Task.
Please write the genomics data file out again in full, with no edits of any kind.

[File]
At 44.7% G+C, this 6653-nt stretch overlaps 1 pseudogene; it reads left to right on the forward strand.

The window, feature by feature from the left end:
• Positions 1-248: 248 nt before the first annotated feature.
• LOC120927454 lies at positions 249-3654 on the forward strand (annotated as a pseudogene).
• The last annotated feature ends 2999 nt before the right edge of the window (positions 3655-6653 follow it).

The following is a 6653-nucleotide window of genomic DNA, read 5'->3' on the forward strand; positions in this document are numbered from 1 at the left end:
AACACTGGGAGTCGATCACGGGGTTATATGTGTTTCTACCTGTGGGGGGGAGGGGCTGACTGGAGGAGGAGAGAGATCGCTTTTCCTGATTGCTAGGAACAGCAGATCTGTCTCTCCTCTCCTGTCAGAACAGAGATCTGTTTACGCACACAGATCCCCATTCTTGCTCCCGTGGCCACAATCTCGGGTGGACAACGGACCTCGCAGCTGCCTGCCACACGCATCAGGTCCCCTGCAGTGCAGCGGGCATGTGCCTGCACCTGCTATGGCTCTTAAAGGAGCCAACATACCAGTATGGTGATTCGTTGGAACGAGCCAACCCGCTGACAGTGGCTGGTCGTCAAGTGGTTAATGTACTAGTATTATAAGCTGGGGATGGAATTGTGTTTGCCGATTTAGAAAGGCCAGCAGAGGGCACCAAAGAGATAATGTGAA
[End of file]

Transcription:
At 44.7% G+C, this 6653-nt stretch overlaps 1 pseudogene; it reads left to right on the forward strand.

The window, feature by feature from the left end:
• Positions 1-248: 248 nt before the first annotated feature.
• LOC120927454 lies at positions 249-3654 on the forward strand (annotated as a pseudogene).
• The last annotated feature ends 2999 nt before the right edge of the window (positions 3655-6653 follow it).

The following is a 6653-nucleotide window of genomic DNA, read 5'->3' on the forward strand; positions in this document are numbered from 1 at the left end:
AACACTGGGAGTCGATCACGGGGTTATATGTGTTTCTACCTGTGGGGGGGAGGGGCTGACTGGAGGAGGAGAGAGATCGCTTTTCCTGATTGCTAGGAACAGCAGATCTGTCTCTCCTCTCCTGTCAGAACAGAGATCTGTTTACGCACACAGATCCCCATTCTTGCTCCCGTGGCCACAATCTCGGGTGGACAACGGACCTCGCAGCTGCCTGCCACACGCATCAGGTCCCCTGCAGTGCAGCGGGCATGTGCCTGCACCTGCTATGGCTCTTAAAGGAGCCAACATACCAGTATGGTGATTCGTTGGAACGAGCCAACCCGCTGACAGTGGCTGGTCGTCAAGTGGTTAATGTACTAGTATTATAAGCTGGGGATGGAATTGTGTTTGCCGATTTAGAAAGGCCAGCAGAGGGCACCAAAGAGATAATGTGAA